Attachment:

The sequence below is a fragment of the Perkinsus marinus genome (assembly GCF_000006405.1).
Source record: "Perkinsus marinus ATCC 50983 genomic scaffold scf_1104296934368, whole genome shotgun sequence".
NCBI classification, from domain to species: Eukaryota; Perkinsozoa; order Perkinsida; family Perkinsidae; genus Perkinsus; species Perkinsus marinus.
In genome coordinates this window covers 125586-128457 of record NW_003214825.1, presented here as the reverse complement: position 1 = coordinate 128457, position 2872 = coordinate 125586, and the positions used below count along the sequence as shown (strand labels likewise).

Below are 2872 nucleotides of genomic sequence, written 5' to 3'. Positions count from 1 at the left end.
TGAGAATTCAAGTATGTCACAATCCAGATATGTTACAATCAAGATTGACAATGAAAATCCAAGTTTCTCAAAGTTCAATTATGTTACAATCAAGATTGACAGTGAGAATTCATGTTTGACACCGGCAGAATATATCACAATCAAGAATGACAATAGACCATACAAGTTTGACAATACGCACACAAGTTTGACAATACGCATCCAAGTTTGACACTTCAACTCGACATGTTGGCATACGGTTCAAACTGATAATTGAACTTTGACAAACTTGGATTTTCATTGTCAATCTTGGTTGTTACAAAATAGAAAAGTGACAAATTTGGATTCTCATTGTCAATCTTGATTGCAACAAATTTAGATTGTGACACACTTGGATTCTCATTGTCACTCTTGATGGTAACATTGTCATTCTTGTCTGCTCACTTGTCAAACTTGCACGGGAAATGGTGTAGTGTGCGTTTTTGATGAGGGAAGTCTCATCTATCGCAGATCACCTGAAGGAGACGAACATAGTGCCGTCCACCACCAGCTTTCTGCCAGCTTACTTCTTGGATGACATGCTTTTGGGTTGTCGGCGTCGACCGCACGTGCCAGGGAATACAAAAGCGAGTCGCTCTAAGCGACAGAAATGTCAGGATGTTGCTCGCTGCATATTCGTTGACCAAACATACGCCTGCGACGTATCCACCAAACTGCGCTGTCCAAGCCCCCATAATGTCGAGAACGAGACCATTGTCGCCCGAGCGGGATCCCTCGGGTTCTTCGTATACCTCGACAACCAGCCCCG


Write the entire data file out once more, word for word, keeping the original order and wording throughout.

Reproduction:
The sequence below is a fragment of the Perkinsus marinus genome (assembly GCF_000006405.1).
Source record: "Perkinsus marinus ATCC 50983 genomic scaffold scf_1104296934368, whole genome shotgun sequence".
NCBI classification, from domain to species: Eukaryota; Perkinsozoa; order Perkinsida; family Perkinsidae; genus Perkinsus; species Perkinsus marinus.
In genome coordinates this window covers 125586-128457 of record NW_003214825.1, presented here as the reverse complement: position 1 = coordinate 128457, position 2872 = coordinate 125586, and the positions used below count along the sequence as shown (strand labels likewise).

Below are 2872 nucleotides of genomic sequence, written 5' to 3'. Positions count from 1 at the left end.
TGAGAATTCAAGTATGTCACAATCCAGATATGTTACAATCAAGATTGACAATGAAAATCCAAGTTTCTCAAAGTTCAATTATGTTACAATCAAGATTGACAGTGAGAATTCATGTTTGACACCGGCAGAATATATCACAATCAAGAATGACAATAGACCATACAAGTTTGACAATACGCACACAAGTTTGACAATACGCATCCAAGTTTGACACTTCAACTCGACATGTTGGCATACGGTTCAAACTGATAATTGAACTTTGACAAACTTGGATTTTCATTGTCAATCTTGGTTGTTACAAAATAGAAAAGTGACAAATTTGGATTCTCATTGTCAATCTTGATTGCAACAAATTTAGATTGTGACACACTTGGATTCTCATTGTCACTCTTGATGGTAACATTGTCATTCTTGTCTGCTCACTTGTCAAACTTGCACGGGAAATGGTGTAGTGTGCGTTTTTGATGAGGGAAGTCTCATCTATCGCAGATCACCTGAAGGAGACGAACATAGTGCCGTCCACCACCAGCTTTCTGCCAGCTTACTTCTTGGATGACATGCTTTTGGGTTGTCGGCGTCGACCGCACGTGCCAGGGAATACAAAAGCGAGTCGCTCTAAGCGACAGAAATGTCAGGATGTTGCTCGCTGCATATTCGTTGACCAAACATACGCCTGCGACGTATCCACCAAACTGCGCTGTCCAAGCCCCCATAATGTCGAGAACGAGACCATTGTCGCCCGAGCGGGATCCCTCGGGTTCTTCGTATACCTCGACAACCAGCCCCG